understanding traces and algorithms


I am trying to “investigate” into the different attack methods chipwhisperer utilizes in order to crack the keys.

So far what i have understood that chipwhisperer uses methods or programs listed under attack --> aes128 --> hardware model. is there any documentation for these attacks or the source code?

Appreciate the help :smiley:

Hi Erin!

ChipWhisperer is totally open-source, so you can look at the source code for the attacks to help you figure out what’s going on. However, this might not be a great place to start - it’s hard to understand what’s happening from the code alone.

The ChipWhisperer Wiki has a lot of helpful tutorials and explanations of side channel attacks. You might be interested in the CPA theory page and the manual CPA attack tutorial.

Of course, let us know on here if you need more info!

Hi Gdeon,

I went through the tutorials, i am trying to “modify” the attacks for learning about them and trying to attack other implementations. i did go through the code and it was overwhelming, i then went through some of the tutorials and was able to understand much part of it.
Now, i’m trying to change the code to adapt to my target device, but i dont think im able to find the scripts that are running under the hardware model. is there documentation on that or am i missing something?

really appreciate the response.


The analyzer has a CPA algorithm that finds the correlation between the power traces and some “leakage model”. This leakage model is some intermediate value that’s used in the algorithm. For example, one leakage model is to calculate the SubBytes output for a certain key and plaintext.

CPA attacks are pretty generic, so if you’re using an ordinary AES-128 implementation then you should be able to just use what’s already there. If not, the existing leakage models are in chipwhisperer/software/chipwhisperer/analyzer/attacks/models. For example, AES128_8bit.py has a bunch of classes like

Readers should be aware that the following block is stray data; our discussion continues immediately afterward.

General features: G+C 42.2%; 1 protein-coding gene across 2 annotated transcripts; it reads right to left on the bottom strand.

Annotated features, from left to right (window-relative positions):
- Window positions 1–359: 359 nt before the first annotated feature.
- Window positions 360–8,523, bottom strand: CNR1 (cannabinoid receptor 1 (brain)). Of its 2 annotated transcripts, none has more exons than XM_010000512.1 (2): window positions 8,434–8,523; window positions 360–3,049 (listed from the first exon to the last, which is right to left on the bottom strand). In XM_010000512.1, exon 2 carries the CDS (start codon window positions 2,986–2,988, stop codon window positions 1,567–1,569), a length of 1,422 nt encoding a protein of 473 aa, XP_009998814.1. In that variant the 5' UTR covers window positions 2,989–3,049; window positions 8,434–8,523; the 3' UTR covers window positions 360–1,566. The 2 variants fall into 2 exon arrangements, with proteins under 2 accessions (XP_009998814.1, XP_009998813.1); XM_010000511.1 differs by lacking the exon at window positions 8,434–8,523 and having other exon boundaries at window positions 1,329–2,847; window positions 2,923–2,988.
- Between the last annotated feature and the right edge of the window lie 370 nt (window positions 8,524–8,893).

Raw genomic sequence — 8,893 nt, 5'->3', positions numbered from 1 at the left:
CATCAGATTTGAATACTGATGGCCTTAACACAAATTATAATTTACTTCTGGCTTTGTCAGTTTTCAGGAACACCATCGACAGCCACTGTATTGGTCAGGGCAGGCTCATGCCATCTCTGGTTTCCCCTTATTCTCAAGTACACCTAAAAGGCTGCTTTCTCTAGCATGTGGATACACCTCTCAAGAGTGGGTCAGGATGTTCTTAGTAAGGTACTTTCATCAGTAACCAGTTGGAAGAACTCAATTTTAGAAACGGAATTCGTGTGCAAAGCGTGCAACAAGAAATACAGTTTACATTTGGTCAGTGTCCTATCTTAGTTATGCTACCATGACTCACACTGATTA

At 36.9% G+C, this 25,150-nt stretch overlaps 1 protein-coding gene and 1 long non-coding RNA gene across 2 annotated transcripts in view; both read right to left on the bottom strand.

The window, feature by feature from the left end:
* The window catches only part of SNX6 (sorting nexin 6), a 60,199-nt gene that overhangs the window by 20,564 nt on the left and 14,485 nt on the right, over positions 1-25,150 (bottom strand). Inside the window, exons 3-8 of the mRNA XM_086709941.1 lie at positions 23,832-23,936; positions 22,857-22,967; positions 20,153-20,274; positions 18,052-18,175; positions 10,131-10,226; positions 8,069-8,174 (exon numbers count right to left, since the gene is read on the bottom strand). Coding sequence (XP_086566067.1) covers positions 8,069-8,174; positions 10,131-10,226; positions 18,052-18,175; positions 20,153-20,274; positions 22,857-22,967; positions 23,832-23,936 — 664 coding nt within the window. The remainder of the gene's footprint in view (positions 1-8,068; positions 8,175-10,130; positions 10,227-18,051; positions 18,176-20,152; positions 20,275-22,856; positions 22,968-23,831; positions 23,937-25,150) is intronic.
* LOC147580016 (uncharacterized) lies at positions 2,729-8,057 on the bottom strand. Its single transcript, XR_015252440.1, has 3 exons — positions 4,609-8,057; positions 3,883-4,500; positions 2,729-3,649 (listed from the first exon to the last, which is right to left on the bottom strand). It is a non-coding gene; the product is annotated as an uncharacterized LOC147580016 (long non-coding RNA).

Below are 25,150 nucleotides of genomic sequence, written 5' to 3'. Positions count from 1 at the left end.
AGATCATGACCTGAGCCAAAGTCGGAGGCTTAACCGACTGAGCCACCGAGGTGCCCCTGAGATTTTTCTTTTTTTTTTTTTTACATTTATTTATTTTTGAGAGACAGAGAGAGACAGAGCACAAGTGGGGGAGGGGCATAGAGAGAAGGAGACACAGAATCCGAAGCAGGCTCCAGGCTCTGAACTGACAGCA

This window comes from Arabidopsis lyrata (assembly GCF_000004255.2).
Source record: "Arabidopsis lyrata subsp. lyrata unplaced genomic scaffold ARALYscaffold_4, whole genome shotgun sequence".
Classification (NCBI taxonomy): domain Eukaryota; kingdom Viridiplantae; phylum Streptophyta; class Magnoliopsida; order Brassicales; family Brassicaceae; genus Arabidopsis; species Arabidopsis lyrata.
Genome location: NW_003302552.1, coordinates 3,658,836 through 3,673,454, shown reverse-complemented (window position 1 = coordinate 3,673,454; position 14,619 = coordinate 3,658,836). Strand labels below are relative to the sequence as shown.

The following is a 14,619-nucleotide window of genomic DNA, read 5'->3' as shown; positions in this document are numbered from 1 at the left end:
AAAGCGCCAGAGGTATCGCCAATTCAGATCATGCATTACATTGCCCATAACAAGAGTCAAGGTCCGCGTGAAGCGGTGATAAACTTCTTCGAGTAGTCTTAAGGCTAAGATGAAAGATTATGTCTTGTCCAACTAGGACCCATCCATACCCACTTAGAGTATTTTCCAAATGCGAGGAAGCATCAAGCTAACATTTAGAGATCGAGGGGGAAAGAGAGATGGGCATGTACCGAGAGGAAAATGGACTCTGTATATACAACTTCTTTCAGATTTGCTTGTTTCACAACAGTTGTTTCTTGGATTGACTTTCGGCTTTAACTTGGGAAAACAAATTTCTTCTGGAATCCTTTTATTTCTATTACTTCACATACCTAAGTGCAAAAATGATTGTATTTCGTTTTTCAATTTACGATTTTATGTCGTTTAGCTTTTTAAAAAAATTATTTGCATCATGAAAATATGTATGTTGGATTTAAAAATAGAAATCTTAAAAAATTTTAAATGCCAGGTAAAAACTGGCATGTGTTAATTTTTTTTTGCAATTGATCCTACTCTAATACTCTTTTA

class SBox_output(AESLeakageHelper):
    name = 'HW: AES SBox Output, First Round (Enc)'
    c_model_enum_value = 1
    c_model_enum_name = 'LEAK_HW_SBOXOUT_FIRSTROUND'
    def leakage(self, pt, ct, key, bnum):
        return self.sbox(pt[bnum] ^ key[bnum])

If you want to make your own leakage model, copy one of these classes and change the leakage() function to do something else. There isn’t much more documentation around yet - sorry!

This helps… Appreciate the help.


Thanks for the previous response. I have another silly question.
How does the chipwhisper store / import traces.
I mean when I capture traces for DPA attacks and save the results, so the results get stored as an array / linked list / database of points, plain text input and time ?

If so, can I modify them for traces obtained though other sources.

What I’m trying to achieve is to correct some of the traces so that they align with each other. For some reason the traces that I get are not consistent. I saw a tutorial by Colin on “fixing” this situation, however I do not see the same with the new version of software. Am I missing something ?

The ChipWhisperer software uses project files to store traces. These project files point to different data files, which are just NumPy arrays filled with plaintexts, keys, traces, etc. You can see an example of how to work with these files in Tutorial B6.

You should be able to re-align traces in the analyzer (this is called “resynchronization”). For example, take a look at this section of tutorial. Is this what you’re trying to do?